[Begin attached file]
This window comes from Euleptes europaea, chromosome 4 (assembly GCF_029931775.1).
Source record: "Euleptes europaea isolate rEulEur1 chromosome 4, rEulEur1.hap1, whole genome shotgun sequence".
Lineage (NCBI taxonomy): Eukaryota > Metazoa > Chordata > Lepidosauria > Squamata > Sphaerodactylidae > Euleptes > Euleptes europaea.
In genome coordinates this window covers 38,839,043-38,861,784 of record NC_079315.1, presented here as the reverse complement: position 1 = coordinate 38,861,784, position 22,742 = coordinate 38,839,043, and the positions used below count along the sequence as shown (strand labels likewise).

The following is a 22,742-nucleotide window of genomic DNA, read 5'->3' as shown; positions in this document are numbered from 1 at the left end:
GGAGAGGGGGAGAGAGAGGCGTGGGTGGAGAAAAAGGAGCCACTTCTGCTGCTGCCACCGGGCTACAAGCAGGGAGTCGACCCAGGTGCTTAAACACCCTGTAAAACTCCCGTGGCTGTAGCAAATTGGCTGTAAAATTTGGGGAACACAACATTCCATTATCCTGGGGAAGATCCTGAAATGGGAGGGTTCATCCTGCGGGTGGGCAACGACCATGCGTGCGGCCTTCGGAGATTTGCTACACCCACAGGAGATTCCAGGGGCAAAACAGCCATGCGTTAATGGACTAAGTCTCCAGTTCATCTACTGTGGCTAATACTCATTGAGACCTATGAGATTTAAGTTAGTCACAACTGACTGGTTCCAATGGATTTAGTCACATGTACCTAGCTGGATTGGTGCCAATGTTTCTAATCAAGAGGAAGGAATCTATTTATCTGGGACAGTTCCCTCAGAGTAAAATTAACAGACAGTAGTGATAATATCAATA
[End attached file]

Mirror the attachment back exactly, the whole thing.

This window comes from Euleptes europaea, chromosome 4 (assembly GCF_029931775.1).
Source record: "Euleptes europaea isolate rEulEur1 chromosome 4, rEulEur1.hap1, whole genome shotgun sequence".
Lineage (NCBI taxonomy): Eukaryota > Metazoa > Chordata > Lepidosauria > Squamata > Sphaerodactylidae > Euleptes > Euleptes europaea.
In genome coordinates this window covers 38,839,043-38,861,784 of record NC_079315.1, presented here as the reverse complement: position 1 = coordinate 38,861,784, position 22,742 = coordinate 38,839,043, and the positions used below count along the sequence as shown (strand labels likewise).

The following is a 22,742-nucleotide window of genomic DNA, read 5'->3' as shown; positions in this document are numbered from 1 at the left end:
GGAGAGGGGGAGAGAGAGGCGTGGGTGGAGAAAAAGGAGCCACTTCTGCTGCTGCCACCGGGCTACAAGCAGGGAGTCGACCCAGGTGCTTAAACACCCTGTAAAACTCCCGTGGCTGTAGCAAATTGGCTGTAAAATTTGGGGAACACAACATTCCATTATCCTGGGGAAGATCCTGAAATGGGAGGGTTCATCCTGCGGGTGGGCAACGACCATGCGTGCGGCCTTCGGAGATTTGCTACACCCACAGGAGATTCCAGGGGCAAAACAGCCATGCGTTAATGGACTAAGTCTCCAGTTCATCTACTGTGGCTAATACTCATTGAGACCTATGAGATTTAAGTTAGTCACAACTGACTGGTTCCAATGGATTTAGTCACATGTACCTAGCTGGATTGGTGCCAATGTTTCTAATCAAGAGGAAGGAATCTATTTATCTGGGACAGTTCCCTCAGAGTAAAATTAACAGACAGTAGTGATAATATCAATA